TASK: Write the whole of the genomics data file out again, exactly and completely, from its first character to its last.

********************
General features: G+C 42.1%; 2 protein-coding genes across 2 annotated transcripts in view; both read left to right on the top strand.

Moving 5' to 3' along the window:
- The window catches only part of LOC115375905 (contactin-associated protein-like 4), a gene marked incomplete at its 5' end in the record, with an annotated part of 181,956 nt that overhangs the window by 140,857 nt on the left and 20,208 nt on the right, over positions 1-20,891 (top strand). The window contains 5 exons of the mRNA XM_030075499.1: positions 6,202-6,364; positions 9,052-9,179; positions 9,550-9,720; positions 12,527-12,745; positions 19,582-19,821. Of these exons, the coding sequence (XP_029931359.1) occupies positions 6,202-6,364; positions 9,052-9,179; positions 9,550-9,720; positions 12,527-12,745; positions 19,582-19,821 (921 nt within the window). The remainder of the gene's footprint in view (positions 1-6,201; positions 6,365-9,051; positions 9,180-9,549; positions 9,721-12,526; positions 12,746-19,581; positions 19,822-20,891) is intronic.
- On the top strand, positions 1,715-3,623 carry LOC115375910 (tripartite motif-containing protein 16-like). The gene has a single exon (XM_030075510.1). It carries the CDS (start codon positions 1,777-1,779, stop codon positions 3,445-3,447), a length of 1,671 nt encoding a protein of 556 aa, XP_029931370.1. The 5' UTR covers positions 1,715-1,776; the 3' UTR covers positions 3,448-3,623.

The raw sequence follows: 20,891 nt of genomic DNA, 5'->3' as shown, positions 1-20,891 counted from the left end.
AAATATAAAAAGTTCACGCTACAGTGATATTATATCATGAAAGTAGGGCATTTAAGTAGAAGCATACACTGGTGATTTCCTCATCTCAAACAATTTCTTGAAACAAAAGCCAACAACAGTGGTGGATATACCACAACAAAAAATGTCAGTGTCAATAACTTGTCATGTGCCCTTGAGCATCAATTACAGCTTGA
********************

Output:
General features: G+C 42.1%; 2 protein-coding genes across 2 annotated transcripts in view; both read left to right on the top strand.

Moving 5' to 3' along the window:
- The window catches only part of LOC115375905 (contactin-associated protein-like 4), a gene marked incomplete at its 5' end in the record, with an annotated part of 181,956 nt that overhangs the window by 140,857 nt on the left and 20,208 nt on the right, over positions 1-20,891 (top strand). The window contains 5 exons of the mRNA XM_030075499.1: positions 6,202-6,364; positions 9,052-9,179; positions 9,550-9,720; positions 12,527-12,745; positions 19,582-19,821. Of these exons, the coding sequence (XP_029931359.1) occupies positions 6,202-6,364; positions 9,052-9,179; positions 9,550-9,720; positions 12,527-12,745; positions 19,582-19,821 (921 nt within the window). The remainder of the gene's footprint in view (positions 1-6,201; positions 6,365-9,051; positions 9,180-9,549; positions 9,721-12,526; positions 12,746-19,581; positions 19,822-20,891) is intronic.
- On the top strand, positions 1,715-3,623 carry LOC115375910 (tripartite motif-containing protein 16-like). The gene has a single exon (XM_030075510.1). It carries the CDS (start codon positions 1,777-1,779, stop codon positions 3,445-3,447), a length of 1,671 nt encoding a protein of 556 aa, XP_029931370.1. The 5' UTR covers positions 1,715-1,776; the 3' UTR covers positions 3,448-3,623.

The raw sequence follows: 20,891 nt of genomic DNA, 5'->3' as shown, positions 1-20,891 counted from the left end.
AAATATAAAAAGTTCACGCTACAGTGATATTATATCATGAAAGTAGGGCATTTAAGTAGAAGCATACACTGGTGATTTCCTCATCTCAAACAATTTCTTGAAACAAAAGCCAACAACAGTGGTGGATATACCACAACAAAAAATGTCAGTGTCAATAACTTGTCATGTGCCCTTGAGCATCAATTACAGCTTGA